Here's Why…

Everyone knows why we eat matzoh. The reason is found in the Haggadah. It's a quote from the Torah. The morning after the plague of the first born, we were rushed out of Mitsrayim (Egypt) so very fast that the dough didn't have time to rise.  As it says in Shmot 12:33, 34, 39:

33The Egyptians urged the people on, impatient to have them leave the country, for they said, "We shall all be dead." 34So the people took their dough before it was leavened, their kneading bowls wrapped in their cloaks upon their shoulders. …39And they baked unleavened cakes of dough that they had taken out of Egypt, for it was not leavened, since they had been driven out of Egypt and could not delay; nor had they prepared any provisions for themselves.

Problem:  We had eaten our first Passover meal the night before.  As it says in 12:1-3, 6-8:

01The Lord said to Moses and Aaron in the land of Egypt:  02This month shall mark for you the beginning of the months; it shall be the first of the months of the year for you.  03Speak to the whole community of Israel and say that on the tenth of this month each of them shall take a lamb to a family, a lamb to a household. … 06You shall keep watch over it until the fourteenth day of this month; and all the assembled congregation of the Israelites shall slaughter it at twilight.  07They shall take some of the blood and put it on the two doorposts and the lintel of the houses in which they are to eat it.  08They shall eat the flesh that same night; they shall eat it roasted over the fire, with matzoh-unleavened bread and with maror-bitter herbs.

We had been instructed two weeks earlier to eat matzoh the night before.  That was enough time for Manischewitz to build a matzoh factory.  They had two weeks to bake matzoh.  What's going on here?

Answer:  There are three kinds of matzoh, and three reasons for eating matzoh.

Reason Three:  Is stated above. It is the bread of haste. The dough did not have time to rise.

Reason TwoMatzoh is called lekhem oni (Devarim-Deuteronomy 16:3), the bread of torment, the bread of poverty, the bread of affliction.  This was the poor persons' bread that our ancestors ate as they slaved.  In other words then, matzoh was the ancient po'boy sandwich.  To this day in the Middle East, on hot summer days peasants and workers take  flower, mix it with water, put it on a hot stone, and in a few minutes they have basic bread to eat.  Matzoh was the food in the lunch buckets of our Jewish ancestor slaves as they labored in Mitzrayim-Egypt. It is the cheap bread of torment.  

Reason One:  The night before we left, the night of the first Passover meal, when God Passed Over our houses because of the blood on the doorposts, as the Egyptian first born were killed, we were celebrating the only animal offering meal found in the Torah that takes place in the home and not in the Temple. To be a nation of priests means that every Jew has to do for him or herself what in every other religion priests do for everyone else.  Offering meals consist of  pure food. All leavening is rot.  Matzoh is pure bread, just flour and water, elemental. It has not been allowed to leaven, to rise and to begin the process that if unstopped by baking, would result in rot. As it says in the Torah: Any grain offering that you bring forward  to the LORD shall not be made  leavened…(Vayikra-Lev.2:11) Thus, on that first night of freedom when we were still slaves, we became free by asserting the following: Every home a Temple; every table an Altar; every meal an Offering; every Jew a Priest. An  offering meal consists of only pure, untainted by rot.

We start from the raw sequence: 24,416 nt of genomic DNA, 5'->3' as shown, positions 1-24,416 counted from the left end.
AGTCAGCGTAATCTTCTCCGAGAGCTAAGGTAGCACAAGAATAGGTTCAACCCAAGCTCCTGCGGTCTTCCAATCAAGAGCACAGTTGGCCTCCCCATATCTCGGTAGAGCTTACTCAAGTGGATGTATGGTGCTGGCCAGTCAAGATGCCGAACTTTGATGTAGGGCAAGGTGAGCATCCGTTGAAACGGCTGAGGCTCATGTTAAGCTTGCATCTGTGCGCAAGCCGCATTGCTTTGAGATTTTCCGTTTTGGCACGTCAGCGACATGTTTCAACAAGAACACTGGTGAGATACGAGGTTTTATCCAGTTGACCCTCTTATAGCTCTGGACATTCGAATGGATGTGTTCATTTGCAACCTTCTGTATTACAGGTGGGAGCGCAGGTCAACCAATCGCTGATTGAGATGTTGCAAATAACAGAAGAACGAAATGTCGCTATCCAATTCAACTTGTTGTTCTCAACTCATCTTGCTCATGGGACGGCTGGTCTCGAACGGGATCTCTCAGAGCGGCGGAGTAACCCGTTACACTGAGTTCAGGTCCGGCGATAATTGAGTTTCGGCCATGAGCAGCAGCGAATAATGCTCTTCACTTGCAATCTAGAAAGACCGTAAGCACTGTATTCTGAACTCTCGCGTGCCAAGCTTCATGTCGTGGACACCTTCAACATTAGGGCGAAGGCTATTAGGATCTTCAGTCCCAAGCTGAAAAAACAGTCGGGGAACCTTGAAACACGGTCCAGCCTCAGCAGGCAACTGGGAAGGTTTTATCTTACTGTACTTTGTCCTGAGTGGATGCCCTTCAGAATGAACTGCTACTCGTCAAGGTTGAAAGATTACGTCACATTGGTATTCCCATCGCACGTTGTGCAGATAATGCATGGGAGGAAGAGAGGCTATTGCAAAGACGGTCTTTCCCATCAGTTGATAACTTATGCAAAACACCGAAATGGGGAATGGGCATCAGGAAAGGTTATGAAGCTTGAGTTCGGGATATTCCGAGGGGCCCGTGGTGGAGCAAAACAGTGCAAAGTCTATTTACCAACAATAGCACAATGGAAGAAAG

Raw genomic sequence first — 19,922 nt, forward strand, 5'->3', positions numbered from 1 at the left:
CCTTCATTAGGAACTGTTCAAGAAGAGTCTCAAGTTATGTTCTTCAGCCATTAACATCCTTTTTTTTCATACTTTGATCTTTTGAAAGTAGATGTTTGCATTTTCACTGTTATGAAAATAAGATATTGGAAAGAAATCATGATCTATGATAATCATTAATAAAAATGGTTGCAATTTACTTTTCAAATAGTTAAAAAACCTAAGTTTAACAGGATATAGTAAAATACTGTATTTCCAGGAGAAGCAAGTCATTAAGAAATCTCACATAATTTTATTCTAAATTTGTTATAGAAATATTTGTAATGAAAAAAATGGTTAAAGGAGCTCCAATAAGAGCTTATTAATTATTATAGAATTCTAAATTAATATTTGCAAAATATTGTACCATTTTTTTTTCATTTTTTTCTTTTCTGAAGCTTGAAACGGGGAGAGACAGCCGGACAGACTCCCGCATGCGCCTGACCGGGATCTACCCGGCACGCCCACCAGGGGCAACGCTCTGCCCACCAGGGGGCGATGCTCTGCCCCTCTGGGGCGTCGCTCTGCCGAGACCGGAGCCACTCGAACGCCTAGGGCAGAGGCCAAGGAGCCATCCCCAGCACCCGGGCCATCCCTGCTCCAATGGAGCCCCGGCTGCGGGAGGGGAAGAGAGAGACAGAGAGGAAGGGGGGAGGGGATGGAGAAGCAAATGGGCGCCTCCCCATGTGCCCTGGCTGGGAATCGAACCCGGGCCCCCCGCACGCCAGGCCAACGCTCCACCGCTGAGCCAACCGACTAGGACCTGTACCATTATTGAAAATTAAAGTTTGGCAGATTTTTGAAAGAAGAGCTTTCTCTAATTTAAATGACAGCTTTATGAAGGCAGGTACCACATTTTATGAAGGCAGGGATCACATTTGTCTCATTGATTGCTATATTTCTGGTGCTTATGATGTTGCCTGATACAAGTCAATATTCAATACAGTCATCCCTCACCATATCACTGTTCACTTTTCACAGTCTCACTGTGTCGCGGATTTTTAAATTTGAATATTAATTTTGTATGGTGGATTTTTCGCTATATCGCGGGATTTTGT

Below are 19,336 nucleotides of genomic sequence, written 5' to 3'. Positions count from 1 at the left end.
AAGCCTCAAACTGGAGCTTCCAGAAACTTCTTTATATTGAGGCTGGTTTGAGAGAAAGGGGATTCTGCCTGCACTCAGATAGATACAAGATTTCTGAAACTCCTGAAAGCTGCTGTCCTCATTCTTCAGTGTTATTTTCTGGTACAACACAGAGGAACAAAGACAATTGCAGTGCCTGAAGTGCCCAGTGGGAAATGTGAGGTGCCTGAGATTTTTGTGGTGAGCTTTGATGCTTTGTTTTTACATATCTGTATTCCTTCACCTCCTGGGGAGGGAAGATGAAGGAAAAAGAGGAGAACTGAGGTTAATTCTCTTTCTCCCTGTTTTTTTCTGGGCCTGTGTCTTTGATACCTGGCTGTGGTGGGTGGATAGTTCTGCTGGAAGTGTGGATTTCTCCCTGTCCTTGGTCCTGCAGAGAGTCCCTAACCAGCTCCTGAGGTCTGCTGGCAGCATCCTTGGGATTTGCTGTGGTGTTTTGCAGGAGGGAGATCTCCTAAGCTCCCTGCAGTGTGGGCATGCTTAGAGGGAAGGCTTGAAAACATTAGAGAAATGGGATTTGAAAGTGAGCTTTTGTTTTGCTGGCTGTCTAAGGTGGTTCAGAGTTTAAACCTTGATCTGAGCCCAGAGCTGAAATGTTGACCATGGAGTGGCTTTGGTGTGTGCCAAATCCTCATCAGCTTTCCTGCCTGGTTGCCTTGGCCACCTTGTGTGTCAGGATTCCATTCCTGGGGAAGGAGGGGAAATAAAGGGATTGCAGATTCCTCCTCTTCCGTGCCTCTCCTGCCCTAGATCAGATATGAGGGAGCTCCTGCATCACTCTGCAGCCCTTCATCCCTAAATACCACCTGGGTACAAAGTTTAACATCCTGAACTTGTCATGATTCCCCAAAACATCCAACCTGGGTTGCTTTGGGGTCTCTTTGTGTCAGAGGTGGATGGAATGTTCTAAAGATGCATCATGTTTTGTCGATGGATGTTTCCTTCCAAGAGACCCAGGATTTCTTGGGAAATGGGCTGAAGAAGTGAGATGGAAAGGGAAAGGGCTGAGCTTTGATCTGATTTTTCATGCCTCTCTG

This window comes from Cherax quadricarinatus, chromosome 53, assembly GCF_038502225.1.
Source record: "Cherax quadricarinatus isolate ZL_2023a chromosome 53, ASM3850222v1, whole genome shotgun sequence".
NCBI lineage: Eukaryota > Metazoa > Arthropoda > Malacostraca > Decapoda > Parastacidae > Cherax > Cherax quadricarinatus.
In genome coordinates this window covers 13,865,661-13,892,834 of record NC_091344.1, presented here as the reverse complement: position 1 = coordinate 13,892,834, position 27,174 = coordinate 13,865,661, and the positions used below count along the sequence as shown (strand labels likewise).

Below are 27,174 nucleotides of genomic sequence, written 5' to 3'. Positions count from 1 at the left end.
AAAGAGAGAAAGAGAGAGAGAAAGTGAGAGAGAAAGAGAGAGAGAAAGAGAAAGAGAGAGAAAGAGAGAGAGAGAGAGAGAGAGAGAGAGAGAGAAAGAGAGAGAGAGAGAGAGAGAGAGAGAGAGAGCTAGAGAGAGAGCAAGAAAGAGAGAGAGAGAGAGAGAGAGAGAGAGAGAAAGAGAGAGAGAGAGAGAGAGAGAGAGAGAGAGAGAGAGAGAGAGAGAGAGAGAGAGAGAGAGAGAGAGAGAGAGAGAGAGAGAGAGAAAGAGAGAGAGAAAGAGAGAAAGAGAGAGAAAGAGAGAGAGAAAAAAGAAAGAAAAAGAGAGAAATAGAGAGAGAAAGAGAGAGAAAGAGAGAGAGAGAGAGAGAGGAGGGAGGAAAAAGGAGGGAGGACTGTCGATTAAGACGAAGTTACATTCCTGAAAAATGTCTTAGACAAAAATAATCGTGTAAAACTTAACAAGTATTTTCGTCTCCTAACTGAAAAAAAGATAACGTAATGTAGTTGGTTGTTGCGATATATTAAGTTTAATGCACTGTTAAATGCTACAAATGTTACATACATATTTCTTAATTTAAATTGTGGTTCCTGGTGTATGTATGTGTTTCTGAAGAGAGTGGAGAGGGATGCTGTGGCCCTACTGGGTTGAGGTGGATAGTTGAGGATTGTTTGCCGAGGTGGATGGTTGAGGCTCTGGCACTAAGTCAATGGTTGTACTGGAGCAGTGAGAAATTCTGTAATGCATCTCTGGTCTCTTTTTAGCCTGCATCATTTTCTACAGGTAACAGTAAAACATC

Thus, matzoh has three names.  For reason one, it is just called the matzoh.  It is unleavened.  For reason two, it is called lekhem oni, the bread of torment.  For reason three, it is called lekhem d'khipazon-bread of haste.

Here's How…

There are three matzohs at the Seder table. There are two loaves of bread at every Sabbath and holiday table. The two loaves of bread at the Sabbath table celebrate the double portion of manna that fell in the desert, when our ancestors wandered for forty years. A double portion fell every Friday, so that on Shabbat they would not have to go out of the camp to collect bread. On Passover, we honor the holiday as we do every Shabbat, with two whole loaves, or in this case, two matzohs. In the very beginning of the Seder, however, we have a third matzoh a middle matzoh, we break that middle matzoh.  Take a look above, and you'll know why (see reason #2). Matzoh is lekhem oni. Not only do we eat poor bread, we have to eat poor bread the way a poor person eats poor bread. A poor person never has a whole loaf of bread. So, when it comes time to make those two wonderful brakhot, blessings, over the matzoh, the standard one for bread, and then the special blessing for the unique experience of eating matzoh at the Seder, eat a piece from the whole matzoh on top to honor the holiday, and celebrate the holiday. And, also, eat a piece from the middle matzoh, so that you can eat poor bread like a poor person.

Rabbi Yehiel E. Poupko is rabbinic scholar of the Jewish United Fund/Jewish Federation of Metropolitan Chicago.

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